BBC’s “A German Genius in Britain”
BBC producer Jessica Treen kindly let me listen to a preview of the upcoming BBC Radio 4 broadcast of “A German Genius in Britain.” It will be broadcast on May 29 at 11:30 (London time). After that, it will be available for one week on the BBC iPlayer. It should then be available for a full year on the BBC 4 website. The piece is thoroughly entertaining and manages to pack quite a lot about Sebald’s books and themes into a short 30-minute program. Sebald himself is heard, reading German and talking in English with KCRW’s Michael Silverblatt.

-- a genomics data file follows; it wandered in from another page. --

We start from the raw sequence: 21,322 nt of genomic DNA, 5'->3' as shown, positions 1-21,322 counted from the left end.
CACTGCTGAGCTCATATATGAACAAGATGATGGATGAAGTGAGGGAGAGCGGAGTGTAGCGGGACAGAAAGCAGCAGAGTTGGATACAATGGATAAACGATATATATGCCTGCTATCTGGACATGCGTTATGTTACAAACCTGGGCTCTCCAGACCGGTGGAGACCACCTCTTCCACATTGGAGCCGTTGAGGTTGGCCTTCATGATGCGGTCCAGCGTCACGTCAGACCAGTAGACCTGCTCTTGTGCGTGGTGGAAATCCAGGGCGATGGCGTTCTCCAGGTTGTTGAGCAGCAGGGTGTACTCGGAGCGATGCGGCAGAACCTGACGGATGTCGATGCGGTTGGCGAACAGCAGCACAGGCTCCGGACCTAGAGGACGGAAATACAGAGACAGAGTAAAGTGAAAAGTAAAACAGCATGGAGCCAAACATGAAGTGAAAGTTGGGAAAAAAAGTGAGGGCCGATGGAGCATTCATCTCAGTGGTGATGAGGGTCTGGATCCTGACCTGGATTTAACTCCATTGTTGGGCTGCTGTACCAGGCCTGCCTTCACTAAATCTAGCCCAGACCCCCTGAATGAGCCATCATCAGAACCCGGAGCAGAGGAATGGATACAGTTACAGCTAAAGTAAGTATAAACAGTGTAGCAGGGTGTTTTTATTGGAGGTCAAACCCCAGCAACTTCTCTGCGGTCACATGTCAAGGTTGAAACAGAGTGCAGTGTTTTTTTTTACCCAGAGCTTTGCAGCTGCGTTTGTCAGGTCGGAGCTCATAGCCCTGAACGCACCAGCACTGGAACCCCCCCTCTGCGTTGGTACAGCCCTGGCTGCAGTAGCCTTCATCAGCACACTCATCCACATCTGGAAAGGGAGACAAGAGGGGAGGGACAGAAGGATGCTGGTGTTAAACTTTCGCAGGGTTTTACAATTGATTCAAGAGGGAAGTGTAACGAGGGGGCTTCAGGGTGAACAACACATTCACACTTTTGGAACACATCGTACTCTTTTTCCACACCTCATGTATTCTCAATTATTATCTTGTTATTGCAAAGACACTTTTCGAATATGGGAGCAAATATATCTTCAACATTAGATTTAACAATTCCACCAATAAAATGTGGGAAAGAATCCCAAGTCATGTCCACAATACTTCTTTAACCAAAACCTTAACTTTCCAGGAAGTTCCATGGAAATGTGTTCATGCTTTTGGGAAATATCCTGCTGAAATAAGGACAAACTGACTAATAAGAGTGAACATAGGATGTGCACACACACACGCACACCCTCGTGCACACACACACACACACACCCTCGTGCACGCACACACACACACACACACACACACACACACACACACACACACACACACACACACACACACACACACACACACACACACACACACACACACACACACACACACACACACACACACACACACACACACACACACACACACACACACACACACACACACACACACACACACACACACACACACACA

Iain Sinclair, who could make a claim to being the David Attenborough of the literary scene, plays host, taking on the role of “psychic detective” and traveling to several Sebald-laden locations. He begins in Manchester, where he meets up with writer and novelist Nicholas Royle to briefly discuss Sebald’s experience there and how he used the city in The Emigrants. Then Sinclair is off to Norwich to meet Sebald’s colleague Jo Catling, who talks, among other things, about Sebald’s transition from academic to writer and the book On the Natural History of Destruction. The two visit Sebald’s grave near his home in Poringland. This is followed by a discussion with Marina Warner, mostly about Austerlitz, which becomes the primary topic for the entire second half of the broadcast. Sinclair returns to London to join poet Stephen Watts for visits to Tower Hamlets Cemetery and the Ashkenazi section of the Alderney Road Cemetery, both of which play a key role in Austerlitz. The broadcast ends with Watts reading the final two stanzas of his poem “For My Friend Max Sebald,” which may be read in its entirety here.